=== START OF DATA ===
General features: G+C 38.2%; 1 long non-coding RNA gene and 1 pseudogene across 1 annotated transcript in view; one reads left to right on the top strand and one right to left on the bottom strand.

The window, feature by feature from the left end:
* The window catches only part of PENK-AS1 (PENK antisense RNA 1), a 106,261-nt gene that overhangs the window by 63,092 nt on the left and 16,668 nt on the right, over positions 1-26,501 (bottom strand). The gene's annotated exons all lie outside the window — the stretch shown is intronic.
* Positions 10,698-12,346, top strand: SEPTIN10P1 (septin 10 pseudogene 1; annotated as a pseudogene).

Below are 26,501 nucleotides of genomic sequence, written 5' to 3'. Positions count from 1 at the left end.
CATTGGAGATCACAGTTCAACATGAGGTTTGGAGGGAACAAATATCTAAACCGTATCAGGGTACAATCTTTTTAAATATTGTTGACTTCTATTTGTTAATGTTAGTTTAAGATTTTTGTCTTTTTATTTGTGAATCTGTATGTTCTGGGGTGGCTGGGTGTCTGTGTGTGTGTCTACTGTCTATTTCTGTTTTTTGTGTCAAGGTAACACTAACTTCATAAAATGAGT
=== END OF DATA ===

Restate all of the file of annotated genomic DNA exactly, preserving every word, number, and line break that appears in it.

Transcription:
General features: G+C 38.2%; 1 long non-coding RNA gene and 1 pseudogene across 1 annotated transcript in view; one reads left to right on the top strand and one right to left on the bottom strand.

The window, feature by feature from the left end:
* The window catches only part of PENK-AS1 (PENK antisense RNA 1), a 106,261-nt gene that overhangs the window by 63,092 nt on the left and 16,668 nt on the right, over positions 1-26,501 (bottom strand). The gene's annotated exons all lie outside the window — the stretch shown is intronic.
* Positions 10,698-12,346, top strand: SEPTIN10P1 (septin 10 pseudogene 1; annotated as a pseudogene).

Below are 26,501 nucleotides of genomic sequence, written 5' to 3'. Positions count from 1 at the left end.
CATTGGAGATCACAGTTCAACATGAGGTTTGGAGGGAACAAATATCTAAACCGTATCAGGGTACAATCTTTTTAAATATTGTTGACTTCTATTTGTTAATGTTAGTTTAAGATTTTTGTCTTTTTATTTGTGAATCTGTATGTTCTGGGGTGGCTGGGTGTCTGTGTGTGTGTCTACTGTCTATTTCTGTTTTTTGTGTCAAGGTAACACTAACTTCATAAAATGAGT